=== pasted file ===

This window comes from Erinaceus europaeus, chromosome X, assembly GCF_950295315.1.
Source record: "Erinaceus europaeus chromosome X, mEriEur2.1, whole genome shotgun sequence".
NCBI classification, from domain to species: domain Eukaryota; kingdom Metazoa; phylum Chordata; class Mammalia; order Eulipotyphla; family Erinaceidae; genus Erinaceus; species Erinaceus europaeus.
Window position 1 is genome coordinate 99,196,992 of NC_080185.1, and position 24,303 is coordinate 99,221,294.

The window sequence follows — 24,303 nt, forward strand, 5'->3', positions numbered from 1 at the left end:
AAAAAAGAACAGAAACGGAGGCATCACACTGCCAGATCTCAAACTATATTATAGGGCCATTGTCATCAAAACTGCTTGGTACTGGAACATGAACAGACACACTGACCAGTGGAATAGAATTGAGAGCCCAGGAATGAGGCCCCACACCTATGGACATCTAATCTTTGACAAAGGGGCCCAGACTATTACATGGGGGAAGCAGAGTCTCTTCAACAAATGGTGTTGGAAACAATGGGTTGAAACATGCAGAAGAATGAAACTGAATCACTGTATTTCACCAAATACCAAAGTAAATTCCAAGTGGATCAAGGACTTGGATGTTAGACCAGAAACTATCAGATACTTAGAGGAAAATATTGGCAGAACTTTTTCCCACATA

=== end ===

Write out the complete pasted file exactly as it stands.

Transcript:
This window comes from Erinaceus europaeus, chromosome X, assembly GCF_950295315.1.
Source record: "Erinaceus europaeus chromosome X, mEriEur2.1, whole genome shotgun sequence".
NCBI classification, from domain to species: domain Eukaryota; kingdom Metazoa; phylum Chordata; class Mammalia; order Eulipotyphla; family Erinaceidae; genus Erinaceus; species Erinaceus europaeus.
Window position 1 is genome coordinate 99,196,992 of NC_080185.1, and position 24,303 is coordinate 99,221,294.

The window sequence follows — 24,303 nt, forward strand, 5'->3', positions numbered from 1 at the left end:
AAAAAAGAACAGAAACGGAGGCATCACACTGCCAGATCTCAAACTATATTATAGGGCCATTGTCATCAAAACTGCTTGGTACTGGAACATGAACAGACACACTGACCAGTGGAATAGAATTGAGAGCCCAGGAATGAGGCCCCACACCTATGGACATCTAATCTTTGACAAAGGGGCCCAGACTATTACATGGGGGAAGCAGAGTCTCTTCAACAAATGGTGTTGGAAACAATGGGTTGAAACATGCAGAAGAATGAAACTGAATCACTGTATTTCACCAAATACCAAAGTAAATTCCAAGTGGATCAAGGACTTGGATGTTAGACCAGAAACTATCAGATACTTAGAGGAAAATATTGGCAGAACTTTTTCCCACATA